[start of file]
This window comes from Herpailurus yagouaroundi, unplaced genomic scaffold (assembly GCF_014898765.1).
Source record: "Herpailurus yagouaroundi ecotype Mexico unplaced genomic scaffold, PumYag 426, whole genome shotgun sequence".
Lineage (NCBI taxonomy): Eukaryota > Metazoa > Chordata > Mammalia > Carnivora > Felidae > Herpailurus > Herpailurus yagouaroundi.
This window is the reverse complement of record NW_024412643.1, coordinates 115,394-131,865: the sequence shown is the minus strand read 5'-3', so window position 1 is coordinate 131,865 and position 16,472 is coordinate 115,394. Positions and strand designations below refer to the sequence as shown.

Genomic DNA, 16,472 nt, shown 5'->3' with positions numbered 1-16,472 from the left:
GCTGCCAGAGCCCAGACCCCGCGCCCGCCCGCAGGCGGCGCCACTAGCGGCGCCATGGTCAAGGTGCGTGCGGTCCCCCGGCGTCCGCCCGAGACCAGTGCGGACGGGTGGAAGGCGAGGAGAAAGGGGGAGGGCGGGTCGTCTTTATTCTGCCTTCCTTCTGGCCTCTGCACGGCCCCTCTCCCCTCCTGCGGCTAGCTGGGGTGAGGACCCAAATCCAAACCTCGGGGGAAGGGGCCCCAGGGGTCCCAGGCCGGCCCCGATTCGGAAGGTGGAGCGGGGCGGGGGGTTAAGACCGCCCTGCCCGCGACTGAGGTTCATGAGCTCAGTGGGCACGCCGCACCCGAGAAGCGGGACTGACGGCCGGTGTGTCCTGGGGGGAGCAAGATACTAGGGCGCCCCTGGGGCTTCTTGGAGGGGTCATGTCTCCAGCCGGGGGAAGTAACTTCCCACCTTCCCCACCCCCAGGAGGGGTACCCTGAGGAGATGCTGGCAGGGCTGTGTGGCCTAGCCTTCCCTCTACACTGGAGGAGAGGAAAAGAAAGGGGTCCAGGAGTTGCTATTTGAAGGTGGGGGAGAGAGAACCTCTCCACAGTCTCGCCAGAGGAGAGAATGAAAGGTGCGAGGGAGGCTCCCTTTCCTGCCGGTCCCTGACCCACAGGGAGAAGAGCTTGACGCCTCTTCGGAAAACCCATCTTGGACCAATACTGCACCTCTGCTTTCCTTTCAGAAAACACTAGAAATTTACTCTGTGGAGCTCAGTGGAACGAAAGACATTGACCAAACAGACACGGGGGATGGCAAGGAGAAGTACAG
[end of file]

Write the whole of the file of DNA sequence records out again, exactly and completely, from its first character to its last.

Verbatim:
This window comes from Herpailurus yagouaroundi, unplaced genomic scaffold (assembly GCF_014898765.1).
Source record: "Herpailurus yagouaroundi ecotype Mexico unplaced genomic scaffold, PumYag 426, whole genome shotgun sequence".
Lineage (NCBI taxonomy): Eukaryota > Metazoa > Chordata > Mammalia > Carnivora > Felidae > Herpailurus > Herpailurus yagouaroundi.
This window is the reverse complement of record NW_024412643.1, coordinates 115,394-131,865: the sequence shown is the minus strand read 5'-3', so window position 1 is coordinate 131,865 and position 16,472 is coordinate 115,394. Positions and strand designations below refer to the sequence as shown.

Genomic DNA, 16,472 nt, shown 5'->3' with positions numbered 1-16,472 from the left:
GCTGCCAGAGCCCAGACCCCGCGCCCGCCCGCAGGCGGCGCCACTAGCGGCGCCATGGTCAAGGTGCGTGCGGTCCCCCGGCGTCCGCCCGAGACCAGTGCGGACGGGTGGAAGGCGAGGAGAAAGGGGGAGGGCGGGTCGTCTTTATTCTGCCTTCCTTCTGGCCTCTGCACGGCCCCTCTCCCCTCCTGCGGCTAGCTGGGGTGAGGACCCAAATCCAAACCTCGGGGGAAGGGGCCCCAGGGGTCCCAGGCCGGCCCCGATTCGGAAGGTGGAGCGGGGCGGGGGGTTAAGACCGCCCTGCCCGCGACTGAGGTTCATGAGCTCAGTGGGCACGCCGCACCCGAGAAGCGGGACTGACGGCCGGTGTGTCCTGGGGGGAGCAAGATACTAGGGCGCCCCTGGGGCTTCTTGGAGGGGTCATGTCTCCAGCCGGGGGAAGTAACTTCCCACCTTCCCCACCCCCAGGAGGGGTACCCTGAGGAGATGCTGGCAGGGCTGTGTGGCCTAGCCTTCCCTCTACACTGGAGGAGAGGAAAAGAAAGGGGTCCAGGAGTTGCTATTTGAAGGTGGGGGAGAGAGAACCTCTCCACAGTCTCGCCAGAGGAGAGAATGAAAGGTGCGAGGGAGGCTCCCTTTCCTGCCGGTCCCTGACCCACAGGGAGAAGAGCTTGACGCCTCTTCGGAAAACCCATCTTGGACCAATACTGCACCTCTGCTTTCCTTTCAGAAAACACTAGAAATTTACTCTGTGGAGCTCAGTGGAACGAAAGACATTGACCAAACAGACACGGGGGATGGCAAGGAGAAGTACAG